EU Opens Sony / Bertelsmann Probe

EU regulators opened an in-depth probe March 1st into Sony Corp. and Bertelsmann AG’s 2004 deal to merge their music units, saying officials needed to thoroughly analyze it to check if the record labels would have a monopoly position.

It is the second time the European Commission has to look at the deal it cleared in July 2004, after an EU court ruled last summer that authorities were wrong to have approved it first time around.

Regulators were ordered to look at the agreement again, sending lawyers into a flurry because it undermined the legality of the Sony-BMG deal that formed the world’s second-largest record label and brought Sony artists like Aerosmith, George Michael and Barbra Streisand and BMG’s Avril Lavigne and Elvis Presley under one roof.

The European Commission now has four months, until July 2, to make a final decision to clear or block the deal.

Regulators said they will evaluate it using current market conditions, taking into account recent developments, citing the growing sales of online music. It said one of the main issues in their investigation would be to decide if the deal would create or strengthen a collective monopoly among the major music recording companies.

The Sony-BMG deal shrank the number of major music companies from five to four.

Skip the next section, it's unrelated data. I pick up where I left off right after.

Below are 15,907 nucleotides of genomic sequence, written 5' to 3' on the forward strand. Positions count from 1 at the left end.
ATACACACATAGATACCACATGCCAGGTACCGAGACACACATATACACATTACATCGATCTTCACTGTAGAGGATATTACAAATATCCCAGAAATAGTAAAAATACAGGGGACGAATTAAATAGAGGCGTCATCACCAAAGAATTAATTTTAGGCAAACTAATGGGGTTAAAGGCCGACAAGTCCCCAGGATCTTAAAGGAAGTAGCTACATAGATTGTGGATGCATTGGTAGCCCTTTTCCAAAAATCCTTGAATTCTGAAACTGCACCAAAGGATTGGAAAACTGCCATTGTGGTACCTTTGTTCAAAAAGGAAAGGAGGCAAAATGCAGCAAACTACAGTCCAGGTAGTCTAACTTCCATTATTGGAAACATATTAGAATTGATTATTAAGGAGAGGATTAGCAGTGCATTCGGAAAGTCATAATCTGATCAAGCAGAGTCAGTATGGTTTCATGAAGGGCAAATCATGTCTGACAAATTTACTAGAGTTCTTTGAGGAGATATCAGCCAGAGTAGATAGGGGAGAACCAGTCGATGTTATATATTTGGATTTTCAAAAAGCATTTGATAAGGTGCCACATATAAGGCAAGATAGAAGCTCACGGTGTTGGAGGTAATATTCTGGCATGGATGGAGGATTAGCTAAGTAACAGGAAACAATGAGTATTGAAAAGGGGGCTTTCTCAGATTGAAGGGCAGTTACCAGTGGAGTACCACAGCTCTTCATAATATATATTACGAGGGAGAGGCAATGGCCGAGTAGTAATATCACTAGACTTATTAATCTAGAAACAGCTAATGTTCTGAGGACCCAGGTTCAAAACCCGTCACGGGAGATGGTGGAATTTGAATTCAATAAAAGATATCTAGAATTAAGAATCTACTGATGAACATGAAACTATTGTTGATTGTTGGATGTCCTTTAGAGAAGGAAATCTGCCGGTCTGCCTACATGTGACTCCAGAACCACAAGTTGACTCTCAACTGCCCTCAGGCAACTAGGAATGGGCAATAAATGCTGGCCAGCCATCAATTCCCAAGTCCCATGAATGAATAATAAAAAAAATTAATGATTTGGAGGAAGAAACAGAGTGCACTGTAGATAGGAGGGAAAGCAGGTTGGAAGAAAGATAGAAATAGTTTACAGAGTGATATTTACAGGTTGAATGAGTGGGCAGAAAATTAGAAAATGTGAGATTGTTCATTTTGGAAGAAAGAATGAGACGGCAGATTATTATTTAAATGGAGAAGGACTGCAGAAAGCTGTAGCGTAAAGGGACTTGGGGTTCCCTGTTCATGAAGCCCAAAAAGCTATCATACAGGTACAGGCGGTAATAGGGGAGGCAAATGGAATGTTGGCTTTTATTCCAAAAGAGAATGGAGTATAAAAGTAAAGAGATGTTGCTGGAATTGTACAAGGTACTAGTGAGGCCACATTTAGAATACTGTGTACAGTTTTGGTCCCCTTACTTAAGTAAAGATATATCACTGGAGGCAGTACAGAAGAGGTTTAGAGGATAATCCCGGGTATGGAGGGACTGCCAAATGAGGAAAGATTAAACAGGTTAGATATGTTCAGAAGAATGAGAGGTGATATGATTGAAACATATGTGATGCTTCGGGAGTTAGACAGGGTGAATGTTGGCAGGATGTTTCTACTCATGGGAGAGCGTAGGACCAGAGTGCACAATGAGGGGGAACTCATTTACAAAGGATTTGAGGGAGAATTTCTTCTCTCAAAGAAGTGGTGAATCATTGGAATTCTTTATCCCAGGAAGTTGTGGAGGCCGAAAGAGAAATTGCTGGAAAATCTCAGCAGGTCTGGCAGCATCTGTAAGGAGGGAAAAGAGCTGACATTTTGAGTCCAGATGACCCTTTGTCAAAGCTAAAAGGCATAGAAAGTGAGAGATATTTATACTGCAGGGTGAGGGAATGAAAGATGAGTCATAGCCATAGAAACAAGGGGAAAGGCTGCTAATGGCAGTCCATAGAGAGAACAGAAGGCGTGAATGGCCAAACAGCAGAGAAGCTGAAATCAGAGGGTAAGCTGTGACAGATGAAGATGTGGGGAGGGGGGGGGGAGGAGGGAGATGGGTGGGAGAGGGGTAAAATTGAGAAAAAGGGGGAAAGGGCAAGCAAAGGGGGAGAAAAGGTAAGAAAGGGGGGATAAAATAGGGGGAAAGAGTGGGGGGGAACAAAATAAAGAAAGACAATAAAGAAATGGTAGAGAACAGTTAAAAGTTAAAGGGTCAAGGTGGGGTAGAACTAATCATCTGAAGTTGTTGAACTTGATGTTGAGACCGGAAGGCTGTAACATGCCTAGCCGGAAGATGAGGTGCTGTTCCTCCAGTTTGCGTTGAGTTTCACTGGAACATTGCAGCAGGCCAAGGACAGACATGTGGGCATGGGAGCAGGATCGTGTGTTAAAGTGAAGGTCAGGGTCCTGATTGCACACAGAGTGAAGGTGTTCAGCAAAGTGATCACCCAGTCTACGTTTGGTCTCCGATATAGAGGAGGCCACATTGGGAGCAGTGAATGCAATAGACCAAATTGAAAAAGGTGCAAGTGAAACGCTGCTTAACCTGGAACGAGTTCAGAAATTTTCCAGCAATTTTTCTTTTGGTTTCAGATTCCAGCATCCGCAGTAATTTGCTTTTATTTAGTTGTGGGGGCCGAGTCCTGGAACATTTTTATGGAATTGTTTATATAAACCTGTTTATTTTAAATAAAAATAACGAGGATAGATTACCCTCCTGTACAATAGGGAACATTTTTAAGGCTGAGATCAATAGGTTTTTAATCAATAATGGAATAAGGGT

In its first approval, the EU’s executive arm had assumed there was no record industry monopoly because there were a variety of products on the market and no open disputes between the five main companies.

But the EU’s second-highest court found that regulators did not properly support a theory that promotional discounts ultimately prevent a joint monopoly from occurring. It also said the Commission was wrong to rely on the absence of evidence that record companies had used retaliatory measures in the past.

It backed a challenge from the independent record label group Impala, which represents 2,500 independent music firms, ruling that regulators did not properly show in 2004 that there was not a monopoly position before the deal or that there would not be one afterward.

Impala said it was pleased that the new investigation would cover other issues than price, which was the main focus of the original probe.

“Impala’s members have raised specific concerns about their reduced market access. These include the collective dominance of the majors and coordination of competitive behavior in retail, radio and television, press and other media, as well as in the vital online market,” it said in a statement.

EU regulators should take as a template Impala’s recent deal with Warner that made promises on how Warner could combine with EMI without hurting small players, the group said.

Bertelsmann said last year the surprise Court of First Instance ruling made no real difference to the business, which has been up and running since August 2004.

If the EU clears the deal again, there is a legal precedent for it to demand selloffs or changes to business behavior to overcome antitrust concerns. It is very unusual for it to block deals, but such a decision could also see it force Sony and BMG to undo their joint venture.